Spring Forward

“March comes in like a lion and goes out like a lamb.”

20160309_180048 (3)At this time of year, my parents always quoted this old chestnut, no doubt learned from their parents before them. It’s a proverb possibly of English or Welsh origins (in Wales, it’s used more often for April); some say it comes from Pennsylvania. No matter where or how it started, it refers, of course, to quixotic March weather and the hope for a warm and gentle Spring. My mother has often told me that, on the day I was born in early March, she watched a brisk wind outside her hospital room window toss the willows in a chill and fitful dance. (Perhaps that presaged the highs and lows of my own nature, which can at times run to the tempestuous.) I’m sure as she gazed out at the pale and blustery landscape, that young mother had her own hopes and dreams for me, her third and youngest child.

Here in southern Ontario, we’ve enjoyed a little bit of everything weather-wise so far this month. A few warmer days, a bit of rain, some fog, and – finally – a few kinder, sunny afternoons. Last night, however, as I set out for home after work, a mini snowstorm hit, with biting winds that made the snow swirl smokelike across the road. Winter was back, but only temporarily. This morning dawned bright, still cold, but most of the snow has already melted. The sky is robin’s egg blue, and the sunlight pooling on our wooden floor feels warmer than it did last week.

In my part of the world, it is the eve of Springing Forward – changing our clocks to Daylight Saving Time. At 2:00 a.m. on the 12th (the second Sunday of March), we move our clocks ahead one hour. With that, our time zone abruptly changes from Eastern Standard Time (EST) to Eastern Daylight Time (EDT), and in November, it all changes back again. Some Canadian provinces, indeed some towns or regions, choose to opt out of this method of (supposedly) making better use of daylight and saving energy, i.e. moving an hour of daylight from the morning to the evening. Different countries have different change dates.

With every new season, I like to visit a local plant nursery for a bit of fresh air and a lot of browsing. I don’t have a garden (although I can grow herbs and vegetables in pots on the balcony), but I like to roam the aisles, breathing in the scent of rich potting soil and living, growing things. This particular nursery also has an extensive shop with giftware and accessories, all arranged in charming seasonal vignettes. Almost to this day last year, I went to see what they had on offer for Spring. Soft pastels, spring greens, eggs and rabbits were all there – and lambs!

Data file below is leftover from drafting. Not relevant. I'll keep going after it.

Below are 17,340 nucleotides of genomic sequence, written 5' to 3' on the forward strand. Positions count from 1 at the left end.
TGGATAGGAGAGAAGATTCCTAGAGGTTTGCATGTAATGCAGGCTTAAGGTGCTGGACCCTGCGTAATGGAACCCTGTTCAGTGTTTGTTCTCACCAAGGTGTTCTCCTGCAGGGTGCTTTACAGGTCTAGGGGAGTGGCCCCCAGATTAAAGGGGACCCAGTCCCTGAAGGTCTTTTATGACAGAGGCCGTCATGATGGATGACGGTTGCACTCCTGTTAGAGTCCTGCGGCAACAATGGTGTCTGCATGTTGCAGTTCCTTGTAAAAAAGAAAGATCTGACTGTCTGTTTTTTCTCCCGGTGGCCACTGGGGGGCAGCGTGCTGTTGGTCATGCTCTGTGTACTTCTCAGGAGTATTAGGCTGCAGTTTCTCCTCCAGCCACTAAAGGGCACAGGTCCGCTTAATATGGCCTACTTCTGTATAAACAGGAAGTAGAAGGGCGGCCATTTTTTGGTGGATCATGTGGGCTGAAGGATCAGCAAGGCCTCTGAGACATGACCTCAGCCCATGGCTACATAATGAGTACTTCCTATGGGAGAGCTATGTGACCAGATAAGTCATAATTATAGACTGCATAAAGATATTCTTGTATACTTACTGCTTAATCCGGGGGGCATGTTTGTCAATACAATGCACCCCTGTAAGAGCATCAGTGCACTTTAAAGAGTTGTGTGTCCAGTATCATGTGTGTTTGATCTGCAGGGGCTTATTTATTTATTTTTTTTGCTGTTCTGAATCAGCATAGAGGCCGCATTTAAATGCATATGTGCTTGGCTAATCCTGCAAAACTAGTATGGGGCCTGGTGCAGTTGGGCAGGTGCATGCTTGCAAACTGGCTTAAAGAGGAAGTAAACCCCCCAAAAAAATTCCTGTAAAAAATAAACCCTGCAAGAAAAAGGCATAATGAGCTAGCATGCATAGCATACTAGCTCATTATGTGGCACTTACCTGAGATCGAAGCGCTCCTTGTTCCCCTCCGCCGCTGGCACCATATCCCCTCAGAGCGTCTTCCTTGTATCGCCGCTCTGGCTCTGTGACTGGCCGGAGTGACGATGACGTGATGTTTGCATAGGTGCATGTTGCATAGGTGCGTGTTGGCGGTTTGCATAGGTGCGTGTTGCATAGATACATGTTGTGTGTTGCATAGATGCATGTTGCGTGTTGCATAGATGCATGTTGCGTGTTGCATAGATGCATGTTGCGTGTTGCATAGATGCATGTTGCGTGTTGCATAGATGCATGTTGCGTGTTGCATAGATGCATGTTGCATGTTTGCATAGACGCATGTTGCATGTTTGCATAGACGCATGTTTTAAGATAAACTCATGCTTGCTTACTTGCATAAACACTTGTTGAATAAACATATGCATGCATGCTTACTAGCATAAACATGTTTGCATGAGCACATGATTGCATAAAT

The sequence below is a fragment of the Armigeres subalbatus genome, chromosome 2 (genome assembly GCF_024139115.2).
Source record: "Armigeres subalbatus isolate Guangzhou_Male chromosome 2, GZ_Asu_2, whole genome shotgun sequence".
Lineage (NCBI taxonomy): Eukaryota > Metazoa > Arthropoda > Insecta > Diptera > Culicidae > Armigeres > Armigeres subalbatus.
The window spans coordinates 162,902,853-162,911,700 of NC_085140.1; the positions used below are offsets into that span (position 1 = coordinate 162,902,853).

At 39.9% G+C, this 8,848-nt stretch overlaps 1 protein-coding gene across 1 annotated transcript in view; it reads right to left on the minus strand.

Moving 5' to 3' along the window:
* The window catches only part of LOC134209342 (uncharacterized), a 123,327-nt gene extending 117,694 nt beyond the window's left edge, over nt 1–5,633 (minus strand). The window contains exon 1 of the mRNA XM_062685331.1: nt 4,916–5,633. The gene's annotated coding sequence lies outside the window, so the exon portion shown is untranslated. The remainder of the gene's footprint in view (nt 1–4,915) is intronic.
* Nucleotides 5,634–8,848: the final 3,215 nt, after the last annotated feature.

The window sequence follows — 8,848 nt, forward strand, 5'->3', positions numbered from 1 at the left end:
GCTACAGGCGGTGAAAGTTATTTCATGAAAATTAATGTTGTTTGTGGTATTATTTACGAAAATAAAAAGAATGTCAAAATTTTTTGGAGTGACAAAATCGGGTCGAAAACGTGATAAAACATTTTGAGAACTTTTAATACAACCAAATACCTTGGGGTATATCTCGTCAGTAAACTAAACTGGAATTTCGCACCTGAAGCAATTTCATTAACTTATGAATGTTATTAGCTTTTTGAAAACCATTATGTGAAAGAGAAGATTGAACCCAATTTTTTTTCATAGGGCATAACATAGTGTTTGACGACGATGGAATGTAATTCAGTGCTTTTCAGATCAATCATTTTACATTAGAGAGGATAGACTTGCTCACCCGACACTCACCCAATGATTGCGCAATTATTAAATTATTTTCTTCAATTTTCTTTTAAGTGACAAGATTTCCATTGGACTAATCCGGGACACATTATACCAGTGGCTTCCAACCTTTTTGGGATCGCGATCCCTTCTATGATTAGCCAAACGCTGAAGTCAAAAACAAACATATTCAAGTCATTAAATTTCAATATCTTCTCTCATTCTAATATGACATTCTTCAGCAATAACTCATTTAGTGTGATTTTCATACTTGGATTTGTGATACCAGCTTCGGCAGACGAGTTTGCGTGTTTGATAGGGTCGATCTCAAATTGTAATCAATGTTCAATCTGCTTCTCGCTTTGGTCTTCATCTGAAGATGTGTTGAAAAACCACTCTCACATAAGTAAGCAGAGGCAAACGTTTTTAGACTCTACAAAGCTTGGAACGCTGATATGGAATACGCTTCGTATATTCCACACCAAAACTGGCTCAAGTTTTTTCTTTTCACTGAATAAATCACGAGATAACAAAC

20160309_180048 (6)My mother was also born in March, near the end of the month. Last year, I completed a cross stitch sampler featuring lambs, one of her favourite creatures. I didn’t have the funds at the time to get it framed, but maybe I can do it in time for her birthday this year. If I do, I’ll post a photo of it; it’s a lovely, bucolic design, perfect for a fresh, new season.

Here is more weather-related March lore:

“A dry March and a wet May? Fill barns and bays with corn and hay.”

 “March winds and April showers? Bring forth May flowers.”

 “So many mists in March you see / So many frosts in May will be.”

 “As it rains in March, so it rains in June.”

Plants from the Past: Nine volumes for apothecary-herbalists

20160924_111926-3Most of these books have huddled happily together in my library for years. I really only use them occasionally, especially when I need to look up an
archaic reference or remedy. All, however, contain fascinating information on the history, properties and applications of therapeutic, ornamental and culinary plants  ̶  invaluable for herbalists, gardeners and anyone interested in traditional folk medicine.

  1. Herbs in the Middle Ages by Evelyn Meagher (Grant Printing, 1983). In the preface to this slim booklet, the author quotes a medieval herbalist commenting on his own observations, “Most of these I am confident are true, and if there be any that are not so – yet they are pleasant.” How well that must have summed up the extent of 12th century medical wisdom! Brief but interesting facts are given on monastery, royal and kitchen gardens, the development of herbals (reference books of plant knowledge), symbolism, medieval beliefs, food and customs, archaic plant names and a list of herbal remedies used long before modern therapeutics were known. Check used & out-of-print book services.
  1. Plants from the Past: Old Flowers for New Gardens by David Stuart & James Sutherland (Penguin, 1989). “Even the most modern garden can be full of history.” The first part is a gardening history from ancient Mesopotamia to English cottage gardens of the 19th The rest is an extensive list of plant “antiques” which graced the flowerbeds of yesteryear but still work well in today’s modern plots. Includes photos and illustrations. Available new & used from Amazon.